At the Chapter meetings of our Religious Congregation of Sisters, the Daughters of Our Lady of the Sacred Heart, in September 2019, I heard voices proclaiming the continued need for us to be mindful of our earth as we care for the environment. I heard voices also that proclaimed that people are looking for a sense of inner freedom in their lives and long for others to care for their plight.
Through my experience with people as I meet and journey with them, I hear voices of a traumatic life and experiences which leave them feeling abandoned even when they have people around them, I hear voices which tell of the need to squash their feelings through the abuse of drugs, I hear voices of people who have been abused, of people who are trying to make ends meet. In recent days and months, we have all heard the voices and seen the images of the destruction of the bushfires.
More and more, my reflections lead me to hear and see within the need for the healing of the earth and its people.
This is something, I believe, that we can all aspire to being part of whatever our capacity physically, mentally, emotionally, psychologically or spiritually and whatever our culture or creed.
We can attest to the diverse ways people have united once again to assist others in the midst of the bushfires – the magnificent work of the firefighters on the ground, the emergency coordinators, workers and support of the effort, the comforters through the listening ear, the practical support of food and shelter and the neighbour who has left all to assist the other in need nearby. We also grieve with those who have lost loved ones and friends, livelihoods, homes, livestock and animals and who are the ones to face the euthanasing of their stock or wildlife.
We grieve with them, nearby or from a distance; we offer our compassion and sense of care for their plight which, in essence, is the plight of us all. We are a nation in mourning for our earth and its people. We are a nation in which we can see the great resilience of our people – the resilience of those who have suffered loss and of those who support them. In fact, other people’s loss is our loss too. Other people’s strength can be our strength too.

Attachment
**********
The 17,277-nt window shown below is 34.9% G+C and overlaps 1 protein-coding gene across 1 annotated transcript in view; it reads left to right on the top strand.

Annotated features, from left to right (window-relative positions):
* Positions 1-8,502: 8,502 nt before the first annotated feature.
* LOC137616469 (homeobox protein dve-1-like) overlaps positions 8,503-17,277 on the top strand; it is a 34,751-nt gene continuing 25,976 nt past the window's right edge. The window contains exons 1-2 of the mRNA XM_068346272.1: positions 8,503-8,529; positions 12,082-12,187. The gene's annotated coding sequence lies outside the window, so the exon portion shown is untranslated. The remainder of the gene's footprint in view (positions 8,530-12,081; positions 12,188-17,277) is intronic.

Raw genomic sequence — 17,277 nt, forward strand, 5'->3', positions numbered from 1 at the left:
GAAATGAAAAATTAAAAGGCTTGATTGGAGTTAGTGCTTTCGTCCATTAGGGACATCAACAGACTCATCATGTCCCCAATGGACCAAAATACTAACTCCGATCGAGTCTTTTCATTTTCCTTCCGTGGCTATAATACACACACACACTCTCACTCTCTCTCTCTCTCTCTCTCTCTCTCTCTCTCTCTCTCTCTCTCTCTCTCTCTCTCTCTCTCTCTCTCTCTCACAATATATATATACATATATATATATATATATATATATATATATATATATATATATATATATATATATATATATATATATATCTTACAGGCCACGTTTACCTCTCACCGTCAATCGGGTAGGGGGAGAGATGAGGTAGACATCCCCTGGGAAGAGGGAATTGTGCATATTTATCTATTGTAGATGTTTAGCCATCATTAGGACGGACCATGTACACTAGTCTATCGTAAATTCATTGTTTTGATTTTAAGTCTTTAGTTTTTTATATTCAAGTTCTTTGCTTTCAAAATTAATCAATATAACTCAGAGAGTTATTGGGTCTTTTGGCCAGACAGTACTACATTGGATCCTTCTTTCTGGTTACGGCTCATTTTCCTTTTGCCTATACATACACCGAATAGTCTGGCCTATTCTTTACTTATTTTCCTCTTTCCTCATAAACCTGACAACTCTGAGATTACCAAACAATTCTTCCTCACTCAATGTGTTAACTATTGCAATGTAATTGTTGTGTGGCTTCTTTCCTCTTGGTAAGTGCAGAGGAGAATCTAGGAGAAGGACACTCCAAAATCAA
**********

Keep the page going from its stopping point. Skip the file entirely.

Whatever our culture, creed or stance in life, we can all partake in the healing of the earth and its people in whatever way we are called to or inspired within our hearts. For those who do not have the physical capacity to help, we can be in solidarity with our brothers and sisters and pray for their wellbeing in whatever is to come their way in further losses or recovery.
In my reflections, I am becoming more certain that the healing of the earth and its people in whatever way we are able, be it through our gifts and skills, financial and practical support, care of the environment and care of people is the way to unite in our common humanity in our day and age.
This, I believe, is attainable from the young infant who learns to look after their space to the aged who can offer their life, infirmities and prayer for others in need and from the humble worker who strives to makes end meet to the law and policy makers of our society.
From the diverse experiences and stance of our lives, let us assure each other that we, in whatever way we can, will unite and continue to unite in the mission of the healing of the earth and its people.
Sr Jenny Seal fdnsc
5 January 2020